In the early sixth century, when St. Benedict wrote
his Rule and gathered disciples into small
communities called monasteries, parents offered their sons as
"oblates," or gifts of God to the monks.
The word oblate comes from the
Latin oblatus, which means someone who is offered up
or dedicated to something. The boy oblates lived the monastic life
in much the same fashion as their elders, and many became
full-fledged monks as adults.
In addition to the boy oblates, others also lived in the early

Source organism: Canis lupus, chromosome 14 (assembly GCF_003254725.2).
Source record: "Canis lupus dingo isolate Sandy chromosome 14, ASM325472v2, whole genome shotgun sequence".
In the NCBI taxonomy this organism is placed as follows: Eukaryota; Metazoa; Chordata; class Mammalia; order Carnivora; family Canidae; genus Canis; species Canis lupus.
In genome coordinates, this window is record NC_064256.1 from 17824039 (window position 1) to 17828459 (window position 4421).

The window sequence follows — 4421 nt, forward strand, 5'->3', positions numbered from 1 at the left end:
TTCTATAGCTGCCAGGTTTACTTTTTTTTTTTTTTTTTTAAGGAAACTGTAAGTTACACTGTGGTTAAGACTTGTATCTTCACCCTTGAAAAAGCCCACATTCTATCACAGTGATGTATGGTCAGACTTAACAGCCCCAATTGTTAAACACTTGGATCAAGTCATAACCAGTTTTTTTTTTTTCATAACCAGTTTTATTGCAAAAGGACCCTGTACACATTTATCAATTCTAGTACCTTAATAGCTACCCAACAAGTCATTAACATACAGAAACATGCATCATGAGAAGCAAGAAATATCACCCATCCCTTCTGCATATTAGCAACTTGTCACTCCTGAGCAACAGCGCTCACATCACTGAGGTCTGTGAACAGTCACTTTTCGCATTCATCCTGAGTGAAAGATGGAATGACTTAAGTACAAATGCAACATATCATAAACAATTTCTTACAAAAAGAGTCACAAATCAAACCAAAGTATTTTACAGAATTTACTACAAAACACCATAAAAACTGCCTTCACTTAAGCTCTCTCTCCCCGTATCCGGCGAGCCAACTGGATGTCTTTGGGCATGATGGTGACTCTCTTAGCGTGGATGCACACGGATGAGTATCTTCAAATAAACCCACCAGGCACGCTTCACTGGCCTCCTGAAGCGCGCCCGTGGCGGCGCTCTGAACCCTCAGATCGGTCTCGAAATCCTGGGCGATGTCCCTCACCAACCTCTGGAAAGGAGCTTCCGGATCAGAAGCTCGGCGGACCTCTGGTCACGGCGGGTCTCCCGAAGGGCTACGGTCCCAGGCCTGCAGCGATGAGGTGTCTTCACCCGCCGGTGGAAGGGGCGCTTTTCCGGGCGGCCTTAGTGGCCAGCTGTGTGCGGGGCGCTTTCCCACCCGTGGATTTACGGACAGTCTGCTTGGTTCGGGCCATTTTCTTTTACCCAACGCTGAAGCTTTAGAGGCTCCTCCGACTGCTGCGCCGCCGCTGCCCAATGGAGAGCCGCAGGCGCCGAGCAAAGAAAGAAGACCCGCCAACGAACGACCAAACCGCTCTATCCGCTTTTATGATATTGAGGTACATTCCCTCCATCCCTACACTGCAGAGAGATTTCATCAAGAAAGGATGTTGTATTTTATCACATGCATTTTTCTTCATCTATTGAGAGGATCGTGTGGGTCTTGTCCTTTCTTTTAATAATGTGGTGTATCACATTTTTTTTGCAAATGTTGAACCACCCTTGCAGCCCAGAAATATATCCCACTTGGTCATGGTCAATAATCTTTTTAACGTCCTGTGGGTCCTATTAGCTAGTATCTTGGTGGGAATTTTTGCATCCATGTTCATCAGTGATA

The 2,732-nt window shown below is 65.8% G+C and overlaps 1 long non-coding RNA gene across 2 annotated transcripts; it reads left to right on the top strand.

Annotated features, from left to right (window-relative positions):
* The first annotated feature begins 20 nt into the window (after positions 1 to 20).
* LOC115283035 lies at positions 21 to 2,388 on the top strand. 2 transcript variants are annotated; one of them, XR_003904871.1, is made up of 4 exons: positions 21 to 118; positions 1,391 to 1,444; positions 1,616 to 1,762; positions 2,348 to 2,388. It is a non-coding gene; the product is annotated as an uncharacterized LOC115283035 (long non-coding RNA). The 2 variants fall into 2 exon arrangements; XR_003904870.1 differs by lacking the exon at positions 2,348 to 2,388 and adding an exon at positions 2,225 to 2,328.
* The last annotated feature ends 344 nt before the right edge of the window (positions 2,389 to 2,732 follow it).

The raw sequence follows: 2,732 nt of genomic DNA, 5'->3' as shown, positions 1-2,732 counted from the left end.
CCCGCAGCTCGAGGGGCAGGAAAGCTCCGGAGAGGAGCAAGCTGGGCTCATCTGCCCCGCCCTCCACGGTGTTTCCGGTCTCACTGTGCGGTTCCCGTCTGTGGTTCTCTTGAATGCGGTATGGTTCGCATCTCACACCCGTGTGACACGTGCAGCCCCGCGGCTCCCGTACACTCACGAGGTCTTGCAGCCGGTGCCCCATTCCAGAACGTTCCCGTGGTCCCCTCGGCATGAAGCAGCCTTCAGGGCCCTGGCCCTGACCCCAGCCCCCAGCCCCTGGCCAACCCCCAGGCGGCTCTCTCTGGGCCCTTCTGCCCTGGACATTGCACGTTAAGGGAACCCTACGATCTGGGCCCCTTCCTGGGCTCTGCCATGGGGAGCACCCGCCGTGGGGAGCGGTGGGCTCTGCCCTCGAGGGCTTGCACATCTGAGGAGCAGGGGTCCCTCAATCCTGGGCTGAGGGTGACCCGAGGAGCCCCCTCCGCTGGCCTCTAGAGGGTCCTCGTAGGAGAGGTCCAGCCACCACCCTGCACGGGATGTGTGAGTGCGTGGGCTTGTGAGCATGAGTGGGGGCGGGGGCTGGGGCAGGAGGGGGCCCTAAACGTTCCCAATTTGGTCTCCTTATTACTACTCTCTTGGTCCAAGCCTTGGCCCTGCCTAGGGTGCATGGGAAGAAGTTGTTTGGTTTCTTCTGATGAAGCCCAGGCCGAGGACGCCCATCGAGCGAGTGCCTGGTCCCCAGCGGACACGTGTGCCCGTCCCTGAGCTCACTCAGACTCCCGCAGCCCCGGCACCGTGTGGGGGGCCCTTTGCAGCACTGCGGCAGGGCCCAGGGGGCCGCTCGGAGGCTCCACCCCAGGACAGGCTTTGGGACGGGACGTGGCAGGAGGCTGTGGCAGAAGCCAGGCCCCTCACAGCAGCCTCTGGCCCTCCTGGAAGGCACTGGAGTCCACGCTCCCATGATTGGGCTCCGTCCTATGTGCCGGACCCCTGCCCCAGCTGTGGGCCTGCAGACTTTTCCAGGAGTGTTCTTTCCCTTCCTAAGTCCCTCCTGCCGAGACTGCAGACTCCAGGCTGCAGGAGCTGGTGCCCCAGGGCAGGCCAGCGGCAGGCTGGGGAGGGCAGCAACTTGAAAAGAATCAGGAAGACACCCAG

Benedictine monasteries. They were generally older men who did not
wish to be monks, yet had a desire to be connected in some way with
the community life. They were also called oblates.
Over time, men and women outside the monasteries wanted to be
affiliated in some way with the work and prayer of the monks and
nuns. But these individuals were married, had family obligations
and employment. They lived in the secular world, but offered
themselves to God, dedicating their lives to the guidance of
the Rule of St. Benedict.
Over the years, as society continued to change and progress, one
thing didn't change: the value and wisdom found in the
holy Rule. Thousands of oblates worldwide continue to
find inspiration and spiritual fulfillment as they follow the
treasure of the Rule of St. Benedict.